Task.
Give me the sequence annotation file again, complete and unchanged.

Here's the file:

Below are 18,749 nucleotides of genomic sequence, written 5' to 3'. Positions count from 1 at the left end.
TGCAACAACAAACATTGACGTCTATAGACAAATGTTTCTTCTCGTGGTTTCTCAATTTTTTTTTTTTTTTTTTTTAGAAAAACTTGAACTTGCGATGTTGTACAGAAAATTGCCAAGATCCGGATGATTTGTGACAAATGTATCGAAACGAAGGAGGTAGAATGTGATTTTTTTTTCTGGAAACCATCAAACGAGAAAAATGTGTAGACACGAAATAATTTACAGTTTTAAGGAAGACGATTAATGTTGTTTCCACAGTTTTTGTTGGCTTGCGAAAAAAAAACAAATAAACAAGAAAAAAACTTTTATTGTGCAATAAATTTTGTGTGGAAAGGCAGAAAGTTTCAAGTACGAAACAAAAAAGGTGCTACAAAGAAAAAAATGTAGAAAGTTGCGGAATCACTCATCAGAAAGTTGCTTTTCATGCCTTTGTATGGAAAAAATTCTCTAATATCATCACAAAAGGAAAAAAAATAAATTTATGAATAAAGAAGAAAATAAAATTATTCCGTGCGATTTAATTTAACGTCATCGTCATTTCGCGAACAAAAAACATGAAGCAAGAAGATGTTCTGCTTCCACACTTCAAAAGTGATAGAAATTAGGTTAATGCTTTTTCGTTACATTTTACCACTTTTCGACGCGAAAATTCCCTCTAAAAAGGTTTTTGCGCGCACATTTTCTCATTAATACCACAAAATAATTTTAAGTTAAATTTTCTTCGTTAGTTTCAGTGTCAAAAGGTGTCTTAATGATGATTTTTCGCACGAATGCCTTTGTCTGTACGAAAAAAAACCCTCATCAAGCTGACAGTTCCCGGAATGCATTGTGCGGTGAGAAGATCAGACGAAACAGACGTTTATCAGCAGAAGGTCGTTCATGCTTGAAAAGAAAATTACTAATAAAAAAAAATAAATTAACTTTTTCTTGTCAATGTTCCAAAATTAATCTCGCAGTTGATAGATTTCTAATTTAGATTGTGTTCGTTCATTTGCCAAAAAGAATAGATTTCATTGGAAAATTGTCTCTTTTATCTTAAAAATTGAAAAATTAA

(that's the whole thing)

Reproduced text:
Below are 18,749 nucleotides of genomic sequence, written 5' to 3'. Positions count from 1 at the left end.
TGCAACAACAAACATTGACGTCTATAGACAAATGTTTCTTCTCGTGGTTTCTCAATTTTTTTTTTTTTTTTTTTTAGAAAAACTTGAACTTGCGATGTTGTACAGAAAATTGCCAAGATCCGGATGATTTGTGACAAATGTATCGAAACGAAGGAGGTAGAATGTGATTTTTTTTTCTGGAAACCATCAAACGAGAAAAATGTGTAGACACGAAATAATTTACAGTTTTAAGGAAGACGATTAATGTTGTTTCCACAGTTTTTGTTGGCTTGCGAAAAAAAAACAAATAAACAAGAAAAAAACTTTTATTGTGCAATAAATTTTGTGTGGAAAGGCAGAAAGTTTCAAGTACGAAACAAAAAAGGTGCTACAAAGAAAAAAATGTAGAAAGTTGCGGAATCACTCATCAGAAAGTTGCTTTTCATGCCTTTGTATGGAAAAAATTCTCTAATATCATCACAAAAGGAAAAAAAATAAATTTATGAATAAAGAAGAAAATAAAATTATTCCGTGCGATTTAATTTAACGTCATCGTCATTTCGCGAACAAAAAACATGAAGCAAGAAGATGTTCTGCTTCCACACTTCAAAAGTGATAGAAATTAGGTTAATGCTTTTTCGTTACATTTTACCACTTTTCGACGCGAAAATTCCCTCTAAAAAGGTTTTTGCGCGCACATTTTCTCATTAATACCACAAAATAATTTTAAGTTAAATTTTCTTCGTTAGTTTCAGTGTCAAAAGGTGTCTTAATGATGATTTTTCGCACGAATGCCTTTGTCTGTACGAAAAAAAACCCTCATCAAGCTGACAGTTCCCGGAATGCATTGTGCGGTGAGAAGATCAGACGAAACAGACGTTTATCAGCAGAAGGTCGTTCATGCTTGAAAAGAAAATTACTAATAAAAAAAAATAAATTAACTTTTTCTTGTCAATGTTCCAAAATTAATCTCGCAGTTGATAGATTTCTAATTTAGATTGTGTTCGTTCATTTGCCAAAAAGAATAGATTTCATTGGAAAATTGTCTCTTTTATCTTAAAAATTGAAAAATTAA